I can't help feeling that for road transport these are the last breaths of a dying industry.

Display:
Off to the front page with you!

When the capital development of a country becomes a by-product of the activities of a casino, the job is likely to be ill-done. — John M. Keynes
by Migeru (migeru at eurotrib dot com) on Wed Jun 11th, 2008 at 09:15:02 AM EST
One of the questions is, why should it be Spain and the UK where the hauliers should strike first, out of the whole EU27?

When the capital development of a country becomes a by-product of the activities of a casino, the job is likely to be ill-done. — John M. Keynes
by Migeru (migeru at eurotrib dot com) on Wed Jun 11th, 2008 at 09:37:17 AM EST
I don't know about Spain but in the UK the lorry drivers are the libertarian right wing who believe that all tax is an affront to their dignity that will be wasted by a bunch of left-wing loonies supporting black, gay, disabled, lesbian, whale theatre collectives.

So as far as they're concerned all that has to happen is for the greedy left wing government of gordon Brown to reduce tax on lorry fuel and everything will be fine. Trying to explain to a bunch of semi-literate Sun and Daily Mail reading morons that oil is going up in price cos it's running out and that getting rid of the tax will only delay price hikes by about 6 - 12 months is an exercise in futility.

If their prices are going up, the prices they charge will have to go up. If the price of fuel for fishing boats goes up, charge more for fish (or buy a sail boat). but screaming about the sky being blue is stupid.

keep to the Fen Causeway

by Helen (lareinagal at yahoo dot co dot uk) on Wed Jun 11th, 2008 at 09:47:38 AM EST
[ Parent ]
Helen:
I don't know about Spain but in the UK the lorry drivers are the libertarian right wing who believe that all tax is an affront to their dignity that will be wasted by a bunch of left-wing loonies supporting black, gay, disabled, lesbian, whale theatre collectives.

And this is not an exaggeration. I overheard a couple talking about a headline last week and the end comment was something not unlike 'Of course if you were a black gay muslim you'd have no trouble getting unemployment benefits.'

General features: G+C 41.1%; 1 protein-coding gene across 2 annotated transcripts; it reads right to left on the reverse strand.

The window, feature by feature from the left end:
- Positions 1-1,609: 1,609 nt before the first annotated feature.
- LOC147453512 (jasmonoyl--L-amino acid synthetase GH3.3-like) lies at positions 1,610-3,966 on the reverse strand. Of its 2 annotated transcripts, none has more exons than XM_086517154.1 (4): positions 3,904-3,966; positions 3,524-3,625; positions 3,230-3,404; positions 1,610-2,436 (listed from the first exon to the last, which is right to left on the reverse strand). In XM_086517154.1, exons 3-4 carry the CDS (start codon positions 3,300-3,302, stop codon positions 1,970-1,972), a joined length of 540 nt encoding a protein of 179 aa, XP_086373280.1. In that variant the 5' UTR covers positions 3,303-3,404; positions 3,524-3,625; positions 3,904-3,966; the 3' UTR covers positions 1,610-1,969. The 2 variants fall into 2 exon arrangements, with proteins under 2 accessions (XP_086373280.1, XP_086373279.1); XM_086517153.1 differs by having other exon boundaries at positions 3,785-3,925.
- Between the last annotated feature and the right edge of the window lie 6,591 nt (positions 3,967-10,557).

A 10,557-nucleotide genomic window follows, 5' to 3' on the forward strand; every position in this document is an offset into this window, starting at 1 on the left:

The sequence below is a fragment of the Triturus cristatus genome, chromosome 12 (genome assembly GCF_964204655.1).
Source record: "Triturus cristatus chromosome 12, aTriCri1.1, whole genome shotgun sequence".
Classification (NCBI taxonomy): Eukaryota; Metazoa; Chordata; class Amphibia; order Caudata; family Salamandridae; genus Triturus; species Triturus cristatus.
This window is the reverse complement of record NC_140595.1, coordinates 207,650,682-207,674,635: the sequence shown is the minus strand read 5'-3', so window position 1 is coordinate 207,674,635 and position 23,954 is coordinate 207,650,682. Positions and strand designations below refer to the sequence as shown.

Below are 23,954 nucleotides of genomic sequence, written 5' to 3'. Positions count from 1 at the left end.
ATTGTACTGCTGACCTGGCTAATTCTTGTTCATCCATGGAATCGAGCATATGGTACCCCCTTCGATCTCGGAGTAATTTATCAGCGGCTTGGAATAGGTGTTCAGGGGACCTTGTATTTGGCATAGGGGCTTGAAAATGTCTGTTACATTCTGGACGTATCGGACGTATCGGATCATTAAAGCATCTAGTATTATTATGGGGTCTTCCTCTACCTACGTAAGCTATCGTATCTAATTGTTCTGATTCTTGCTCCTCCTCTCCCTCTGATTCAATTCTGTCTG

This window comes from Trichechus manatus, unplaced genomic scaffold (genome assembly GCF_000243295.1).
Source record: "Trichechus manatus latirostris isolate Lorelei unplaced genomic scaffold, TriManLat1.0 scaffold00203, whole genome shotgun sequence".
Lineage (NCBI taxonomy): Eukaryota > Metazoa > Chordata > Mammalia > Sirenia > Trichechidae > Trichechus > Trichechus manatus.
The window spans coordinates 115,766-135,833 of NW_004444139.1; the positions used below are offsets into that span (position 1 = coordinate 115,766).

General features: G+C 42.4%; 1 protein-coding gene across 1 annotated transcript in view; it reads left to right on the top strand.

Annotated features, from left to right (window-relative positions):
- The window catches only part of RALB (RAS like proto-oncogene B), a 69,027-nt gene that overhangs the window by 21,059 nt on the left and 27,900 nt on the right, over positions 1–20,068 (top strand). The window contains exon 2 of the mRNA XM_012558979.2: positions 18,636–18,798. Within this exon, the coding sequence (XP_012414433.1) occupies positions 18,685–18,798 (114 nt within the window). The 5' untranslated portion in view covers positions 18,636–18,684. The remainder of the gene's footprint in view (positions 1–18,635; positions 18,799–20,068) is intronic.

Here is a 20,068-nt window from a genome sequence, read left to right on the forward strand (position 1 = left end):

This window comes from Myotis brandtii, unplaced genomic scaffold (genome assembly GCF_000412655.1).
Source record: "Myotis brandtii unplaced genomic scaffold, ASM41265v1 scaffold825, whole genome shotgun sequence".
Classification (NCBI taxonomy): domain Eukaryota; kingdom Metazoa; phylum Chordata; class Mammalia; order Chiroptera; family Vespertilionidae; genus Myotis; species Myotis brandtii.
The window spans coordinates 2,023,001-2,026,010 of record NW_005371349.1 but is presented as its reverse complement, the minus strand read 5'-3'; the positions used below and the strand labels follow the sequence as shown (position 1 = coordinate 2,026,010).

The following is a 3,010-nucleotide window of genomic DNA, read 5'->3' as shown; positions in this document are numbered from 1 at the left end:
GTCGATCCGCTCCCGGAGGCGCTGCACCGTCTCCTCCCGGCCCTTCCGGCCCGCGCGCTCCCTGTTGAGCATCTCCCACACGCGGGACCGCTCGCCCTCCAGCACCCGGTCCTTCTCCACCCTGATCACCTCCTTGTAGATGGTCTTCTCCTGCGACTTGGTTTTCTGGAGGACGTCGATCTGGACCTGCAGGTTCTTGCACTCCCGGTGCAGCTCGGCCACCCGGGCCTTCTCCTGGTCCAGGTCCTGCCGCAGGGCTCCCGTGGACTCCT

This is not as rare as we'd like it to be.

by ThatBritGuy (thatbritguy (at) googlemail.com) on Wed Jun 11th, 2008 at 10:07:37 AM EST
[ Parent ]
I believe one of the problems is that they can't charge more, because they are not really independent.  The major food chains have such a death-grip upon the food distribution networks that fishermen, farmers, and haulers simply can't charge more for their goods, unless they organize collectively and stage a producers strike.

But railing against taxation is much easier.

by Zwackus on Wed Jun 11th, 2008 at 08:19:13 PM EST
[ Parent ]
Spain, Portugal, Southern France, Scotland, Ireland. It's the Celtic provinces rebelling against the Empire.

You might find me At The Edge Of Time.
by Luis de Sousa (luis[dot]a[dot]de[dot]sousa[at]gmail[dot]com) on Wed Jun 11th, 2008 at 11:06:58 AM EST
[ Parent ]
I thought the French celts were in Bretagne.

When the capital development of a country becomes a by-product of the activities of a casino, the job is likely to be ill-done. — John M. Keynes
by Migeru (migeru at eurotrib dot com) on Wed Jun 11th, 2008 at 01:42:27 PM EST
[ Parent ]
Actually, the celts in Bretagne are ... British. Hence the name.

Un roi sans divertissement est un homme plein de misères
by linca (antonin POINT lucas AROBASE gmail.com) on Wed Jun 11th, 2008 at 07:05:52 PM EST
[ Parent ]
El Pais has a List of demands from the Spanish hauliers. They complain that self-eployed drivers are having to compete with large companies which charge below cost, and that they have been driving for months charging below cost. The Government, they say, has failed to offer a guarantee of a "minimum fare" to "prevent unfair competition".

Only 20% of drivers are on strike in Spain.

When the capital development of a country becomes a by-product of the activities of a casino, the job is likely to be ill-done. — John M. Keynes

by Migeru (migeru at eurotrib dot com) on Wed Jun 11th, 2008 at 09:57:22 AM EST
De Morgen: Economie - Belgische vrachtwagenchauffeurs plannen blokkade van Brussel 10/6/08 De Morgen: Economy - Belgian truck drivers plan blockade of Brussels 10/6/08
De Belgische transporteursunie UPTR wil volgende week actie voeren tegen de hoge brandstofprijzen. Een blokkade van Brussel is een reële optie. 'In elk geval is het de bedoeling met trucks naar de hoofdstad te komen', zegt secretaris-generaal Michaël Reul.The Belgian transporteursunie UPTR wants action next week against the high fuel prices.
A blockade of Brussels is a real option.
'In any case it is the intention to come to the capital with trucks , "says Secretary-General Michael Reul.